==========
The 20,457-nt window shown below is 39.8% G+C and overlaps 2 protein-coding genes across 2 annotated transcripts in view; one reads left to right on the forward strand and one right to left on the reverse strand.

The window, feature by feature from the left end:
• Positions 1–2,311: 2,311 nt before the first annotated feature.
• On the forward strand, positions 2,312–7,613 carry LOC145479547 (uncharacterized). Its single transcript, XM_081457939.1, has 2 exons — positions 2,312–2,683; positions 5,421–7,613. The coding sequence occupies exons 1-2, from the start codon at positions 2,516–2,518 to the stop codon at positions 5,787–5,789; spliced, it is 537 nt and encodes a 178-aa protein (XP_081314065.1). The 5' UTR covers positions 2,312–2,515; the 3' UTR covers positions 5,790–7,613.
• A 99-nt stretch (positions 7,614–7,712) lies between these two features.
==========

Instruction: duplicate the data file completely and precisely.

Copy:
The 20,457-nt window shown below is 39.8% G+C and overlaps 2 protein-coding genes across 2 annotated transcripts in view; one reads left to right on the forward strand and one right to left on the reverse strand.

The window, feature by feature from the left end:
• Positions 1–2,311: 2,311 nt before the first annotated feature.
• On the forward strand, positions 2,312–7,613 carry LOC145479547 (uncharacterized). Its single transcript, XM_081457939.1, has 2 exons — positions 2,312–2,683; positions 5,421–7,613. The coding sequence occupies exons 1-2, from the start codon at positions 2,516–2,518 to the stop codon at positions 5,787–5,789; spliced, it is 537 nt and encodes a 178-aa protein (XP_081314065.1). The 5' UTR covers positions 2,312–2,515; the 3' UTR covers positions 5,790–7,613.
• A 99-nt stretch (positions 7,614–7,712) lies between these two features.